The CDC Announced Recommendations for Office Buildings and COVID-19

Workers in office buildings may be at risk for exposure to COVID-19, so ensuring that the building is safe and prepared for in-person work is crucial for the safety of employees. See what the CDC recommends for your office building.

Office building employers, building owners and managers, and building operations specialists can take steps to create a safe and healthy workplace and protect workers and clients. First, the CDC’s office buildings recommendations page suggests by starting with the CDC Interim Guidance for Businesses and Employers.

Before Resuming Business Operations

There are many controls you need to ensure before you can invite your employees back to the office space. You should:

  • Ensure that ventilation systems in your facility operate properly. For building heating, ventilation, and air conditioning (HVAC systems) that have been shut down or on setback, review new construction start-up guidance provided in ASHRAE Standard 180-2018, Standard Practice for the Inspection and Maintenance of Commercial Building HVAC Systems.
  • Increase circulation of outdoor air as much as possible by opening windows and doors, using fans, and other methods. Do not open windows and doors if doing so poses a safety or health risk for current or subsequent occupants, including children (e.g., allowing outdoor environmental contaminants including carbon monoxide, molds, or pollens into the building).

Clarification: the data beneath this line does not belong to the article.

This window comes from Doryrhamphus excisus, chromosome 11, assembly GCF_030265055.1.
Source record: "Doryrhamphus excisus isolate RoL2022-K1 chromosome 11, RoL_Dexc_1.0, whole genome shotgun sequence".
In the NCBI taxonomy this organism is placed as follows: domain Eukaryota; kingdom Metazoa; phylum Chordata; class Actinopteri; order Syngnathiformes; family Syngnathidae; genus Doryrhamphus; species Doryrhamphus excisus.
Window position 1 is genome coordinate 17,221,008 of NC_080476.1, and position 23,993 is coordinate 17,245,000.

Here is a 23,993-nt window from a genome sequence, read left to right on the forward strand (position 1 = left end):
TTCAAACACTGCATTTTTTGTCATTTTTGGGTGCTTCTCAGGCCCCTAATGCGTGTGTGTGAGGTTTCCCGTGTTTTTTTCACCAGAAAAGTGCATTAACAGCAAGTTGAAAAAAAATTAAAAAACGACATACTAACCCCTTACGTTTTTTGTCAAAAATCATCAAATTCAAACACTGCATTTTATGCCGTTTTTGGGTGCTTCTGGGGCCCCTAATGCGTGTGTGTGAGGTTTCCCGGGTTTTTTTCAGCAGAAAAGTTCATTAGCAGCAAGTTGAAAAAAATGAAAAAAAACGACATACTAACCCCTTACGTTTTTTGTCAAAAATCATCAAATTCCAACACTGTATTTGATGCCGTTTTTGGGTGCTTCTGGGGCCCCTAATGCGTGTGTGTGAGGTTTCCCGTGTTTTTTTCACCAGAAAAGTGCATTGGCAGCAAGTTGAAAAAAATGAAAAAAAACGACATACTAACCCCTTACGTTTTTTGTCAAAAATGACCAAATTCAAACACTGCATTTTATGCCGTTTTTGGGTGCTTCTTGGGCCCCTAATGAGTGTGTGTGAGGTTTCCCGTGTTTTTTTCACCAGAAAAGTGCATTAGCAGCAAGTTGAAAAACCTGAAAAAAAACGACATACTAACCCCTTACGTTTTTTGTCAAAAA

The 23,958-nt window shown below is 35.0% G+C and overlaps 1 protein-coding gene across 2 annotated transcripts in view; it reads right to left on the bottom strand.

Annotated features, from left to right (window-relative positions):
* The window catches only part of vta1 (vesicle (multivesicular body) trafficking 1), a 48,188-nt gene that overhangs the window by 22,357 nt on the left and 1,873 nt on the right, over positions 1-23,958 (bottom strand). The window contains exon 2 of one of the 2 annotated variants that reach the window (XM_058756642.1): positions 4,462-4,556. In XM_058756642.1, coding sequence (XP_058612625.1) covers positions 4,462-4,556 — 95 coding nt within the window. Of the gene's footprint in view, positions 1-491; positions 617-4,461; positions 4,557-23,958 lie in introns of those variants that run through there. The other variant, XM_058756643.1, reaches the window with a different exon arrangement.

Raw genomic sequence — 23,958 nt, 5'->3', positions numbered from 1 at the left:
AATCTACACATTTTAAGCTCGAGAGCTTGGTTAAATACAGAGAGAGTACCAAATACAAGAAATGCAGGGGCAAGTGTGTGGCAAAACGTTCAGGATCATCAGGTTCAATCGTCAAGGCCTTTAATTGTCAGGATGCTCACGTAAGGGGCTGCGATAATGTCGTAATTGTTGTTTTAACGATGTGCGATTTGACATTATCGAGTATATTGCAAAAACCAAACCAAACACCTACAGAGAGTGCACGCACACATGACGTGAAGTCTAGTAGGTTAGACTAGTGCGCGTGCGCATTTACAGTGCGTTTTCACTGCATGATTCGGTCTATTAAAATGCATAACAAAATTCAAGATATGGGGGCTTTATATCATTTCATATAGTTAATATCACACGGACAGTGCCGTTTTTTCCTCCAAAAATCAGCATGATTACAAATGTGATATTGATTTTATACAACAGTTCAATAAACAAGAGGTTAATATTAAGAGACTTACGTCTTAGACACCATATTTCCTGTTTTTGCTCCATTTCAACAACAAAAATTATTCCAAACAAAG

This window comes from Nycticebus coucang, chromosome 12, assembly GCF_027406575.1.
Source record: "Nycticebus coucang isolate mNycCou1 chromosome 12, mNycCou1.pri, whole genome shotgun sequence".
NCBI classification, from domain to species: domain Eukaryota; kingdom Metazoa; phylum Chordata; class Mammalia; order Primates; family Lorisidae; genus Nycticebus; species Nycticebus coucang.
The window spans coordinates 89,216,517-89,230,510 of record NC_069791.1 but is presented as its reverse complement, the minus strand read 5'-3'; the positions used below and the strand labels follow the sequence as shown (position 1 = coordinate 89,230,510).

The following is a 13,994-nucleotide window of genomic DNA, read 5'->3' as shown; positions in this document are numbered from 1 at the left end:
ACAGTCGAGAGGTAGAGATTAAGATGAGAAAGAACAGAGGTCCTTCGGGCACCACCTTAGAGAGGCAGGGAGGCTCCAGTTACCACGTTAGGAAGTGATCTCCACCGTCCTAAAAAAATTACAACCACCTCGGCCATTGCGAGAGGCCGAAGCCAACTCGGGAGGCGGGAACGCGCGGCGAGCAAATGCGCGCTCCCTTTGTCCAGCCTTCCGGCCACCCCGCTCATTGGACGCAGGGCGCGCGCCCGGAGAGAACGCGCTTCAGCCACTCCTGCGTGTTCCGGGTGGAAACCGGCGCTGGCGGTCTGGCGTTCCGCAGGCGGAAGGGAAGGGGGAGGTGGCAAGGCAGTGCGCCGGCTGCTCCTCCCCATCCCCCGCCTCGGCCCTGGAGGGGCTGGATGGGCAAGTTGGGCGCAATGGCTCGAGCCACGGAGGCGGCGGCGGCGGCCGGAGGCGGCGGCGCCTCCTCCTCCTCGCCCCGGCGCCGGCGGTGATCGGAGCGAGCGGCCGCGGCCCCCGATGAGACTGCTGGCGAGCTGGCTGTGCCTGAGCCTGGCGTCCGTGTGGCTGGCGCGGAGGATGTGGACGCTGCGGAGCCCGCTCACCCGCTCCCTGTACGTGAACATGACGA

• Evaluate the building and its mechanical and life safety systems to determine if the building is ready for occupancy. Check for hazards associated with prolonged facility shutdown such as mold growth, rodents or pests, or issues with stagnant water systems, and take appropriate remedial actions.
  • Conduct a thorough hazard assessment of the workplace to identify potential workplace hazards that could increase risks for COVID-19 transmission
  • Identify work and common areas where employees could have close contact (within 6 feet) with others—for example meeting rooms, break rooms, the cafeteria, locker rooms, check-in areas, waiting areas, and routes of entry and exit.
  • Include all employees in the workplace in communication plans—for example management, staff, utility employees, relief employees, janitorial staff, maintenance staff, and supervisory staff.
  • If contractors are employed in the workplace, develop plans to communicate with the contracting company regarding modifications to work processes and requirements for the contractors to prevent transmission of COVID-19.

When Employees Do Come to Work

  • Social distancing will still be important even after employees start returning to work. Modify or adjust seats, furniture, and workstations to maintain social distancing of 6 feet between employees.
  • Install transparent shields or other physical barriers where possible to separate employees and visitors where social distancing is not an option.
  • Arrange reception or other communal seating area chairs by turning, draping (covering chair with tape or fabric so seats cannot be used), spacing, or removing chairs to maintain social distancing.
  • Use methods to physically separate employees in all areas of the facilities including work areas and other areas such as meeting rooms, break rooms, parking lots, entrance and exit areas, and locker rooms.
  • Use signs, tape marks, or other visual cues such as decals or colored tape on the floor, placed 6 feet apart, to indicate where to stand when physical barriers are not possible.
  • Replace high-touch communal items, such as coffee pots, water coolers, and bulk snacks, with alternatives such as pre-packaged, single-serving items.

The CDC page offers much more information on how to mitigate other risks and situations such as: monitoring employee symptoms and sickness, addressing employees who ride on public transportation, staggering shift and break times, cleaning and disinfecting high-touch surfaces frequently.

There are many other places to get credible and helpful information for your workplaces. These include resources from the CDC, NIOSH, OSHA and the AIHA.

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